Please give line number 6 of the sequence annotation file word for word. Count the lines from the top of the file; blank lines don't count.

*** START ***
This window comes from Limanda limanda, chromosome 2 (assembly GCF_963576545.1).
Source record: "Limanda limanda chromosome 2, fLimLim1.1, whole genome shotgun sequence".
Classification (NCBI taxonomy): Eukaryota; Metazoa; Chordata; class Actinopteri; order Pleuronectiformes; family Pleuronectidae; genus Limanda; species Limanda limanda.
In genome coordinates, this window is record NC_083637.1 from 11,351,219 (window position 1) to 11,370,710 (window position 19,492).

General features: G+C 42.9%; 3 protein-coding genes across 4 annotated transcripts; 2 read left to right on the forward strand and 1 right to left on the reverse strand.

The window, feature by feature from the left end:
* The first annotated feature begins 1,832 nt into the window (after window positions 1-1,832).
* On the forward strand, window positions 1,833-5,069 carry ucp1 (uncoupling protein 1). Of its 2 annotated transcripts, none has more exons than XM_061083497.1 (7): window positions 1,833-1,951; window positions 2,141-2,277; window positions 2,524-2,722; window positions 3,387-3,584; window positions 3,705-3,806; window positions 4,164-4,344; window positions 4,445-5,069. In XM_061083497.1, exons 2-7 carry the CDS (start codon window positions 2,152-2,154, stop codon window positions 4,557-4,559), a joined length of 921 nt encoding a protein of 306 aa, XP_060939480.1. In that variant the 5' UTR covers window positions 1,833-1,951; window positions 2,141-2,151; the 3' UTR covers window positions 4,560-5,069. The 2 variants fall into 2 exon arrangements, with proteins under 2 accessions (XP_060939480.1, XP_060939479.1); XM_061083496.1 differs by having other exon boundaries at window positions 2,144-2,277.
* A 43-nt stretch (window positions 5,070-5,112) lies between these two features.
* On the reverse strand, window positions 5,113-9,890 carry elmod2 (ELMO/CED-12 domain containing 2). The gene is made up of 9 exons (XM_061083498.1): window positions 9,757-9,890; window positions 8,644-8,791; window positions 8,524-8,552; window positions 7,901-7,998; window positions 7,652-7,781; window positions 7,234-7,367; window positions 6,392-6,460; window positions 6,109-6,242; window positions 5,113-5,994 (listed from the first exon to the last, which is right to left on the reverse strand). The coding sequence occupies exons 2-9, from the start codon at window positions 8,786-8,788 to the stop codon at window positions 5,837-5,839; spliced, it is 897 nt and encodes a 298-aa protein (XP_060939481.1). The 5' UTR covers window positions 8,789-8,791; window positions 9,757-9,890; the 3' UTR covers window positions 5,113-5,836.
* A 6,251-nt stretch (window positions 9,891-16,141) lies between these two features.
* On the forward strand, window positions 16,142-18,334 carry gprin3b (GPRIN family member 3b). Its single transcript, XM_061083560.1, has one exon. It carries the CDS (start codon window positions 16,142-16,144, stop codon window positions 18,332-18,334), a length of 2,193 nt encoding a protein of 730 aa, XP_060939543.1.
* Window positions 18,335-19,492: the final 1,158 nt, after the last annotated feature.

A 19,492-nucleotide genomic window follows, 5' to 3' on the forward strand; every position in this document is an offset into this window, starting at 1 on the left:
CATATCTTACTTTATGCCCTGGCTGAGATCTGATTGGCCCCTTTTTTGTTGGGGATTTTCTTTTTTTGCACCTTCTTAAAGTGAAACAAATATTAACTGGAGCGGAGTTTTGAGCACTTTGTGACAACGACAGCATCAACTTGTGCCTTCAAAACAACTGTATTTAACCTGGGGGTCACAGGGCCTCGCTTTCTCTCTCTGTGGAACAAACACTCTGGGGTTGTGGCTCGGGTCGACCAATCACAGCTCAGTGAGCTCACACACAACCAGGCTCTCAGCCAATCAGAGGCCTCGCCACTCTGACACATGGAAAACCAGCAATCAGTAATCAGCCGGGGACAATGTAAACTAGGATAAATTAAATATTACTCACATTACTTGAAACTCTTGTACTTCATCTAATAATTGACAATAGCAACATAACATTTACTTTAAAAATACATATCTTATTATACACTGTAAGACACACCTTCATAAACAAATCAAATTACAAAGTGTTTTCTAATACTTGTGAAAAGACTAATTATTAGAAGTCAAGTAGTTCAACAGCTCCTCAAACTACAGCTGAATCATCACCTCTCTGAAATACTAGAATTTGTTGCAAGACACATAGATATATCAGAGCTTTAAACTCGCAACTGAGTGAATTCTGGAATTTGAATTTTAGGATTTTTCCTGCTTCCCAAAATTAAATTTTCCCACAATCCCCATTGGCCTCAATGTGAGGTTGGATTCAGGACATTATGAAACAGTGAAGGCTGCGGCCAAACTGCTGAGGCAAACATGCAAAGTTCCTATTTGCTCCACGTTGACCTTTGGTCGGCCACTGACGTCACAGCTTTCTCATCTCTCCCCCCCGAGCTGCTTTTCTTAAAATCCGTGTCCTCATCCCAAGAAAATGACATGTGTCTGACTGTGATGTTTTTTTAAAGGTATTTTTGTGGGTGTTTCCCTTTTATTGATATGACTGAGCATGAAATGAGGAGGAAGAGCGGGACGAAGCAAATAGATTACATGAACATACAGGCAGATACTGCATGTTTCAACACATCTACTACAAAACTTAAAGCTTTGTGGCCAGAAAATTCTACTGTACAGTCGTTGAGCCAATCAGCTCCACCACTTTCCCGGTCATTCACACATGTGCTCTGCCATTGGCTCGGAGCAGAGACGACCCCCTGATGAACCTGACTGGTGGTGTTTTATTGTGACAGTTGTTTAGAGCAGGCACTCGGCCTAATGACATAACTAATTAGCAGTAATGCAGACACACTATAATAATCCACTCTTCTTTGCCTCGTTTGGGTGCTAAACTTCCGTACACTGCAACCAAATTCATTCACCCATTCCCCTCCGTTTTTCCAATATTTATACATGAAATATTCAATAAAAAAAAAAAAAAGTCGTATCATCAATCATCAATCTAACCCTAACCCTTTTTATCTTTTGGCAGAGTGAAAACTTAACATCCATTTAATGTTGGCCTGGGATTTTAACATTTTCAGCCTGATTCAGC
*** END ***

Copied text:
The window, feature by feature from the left end: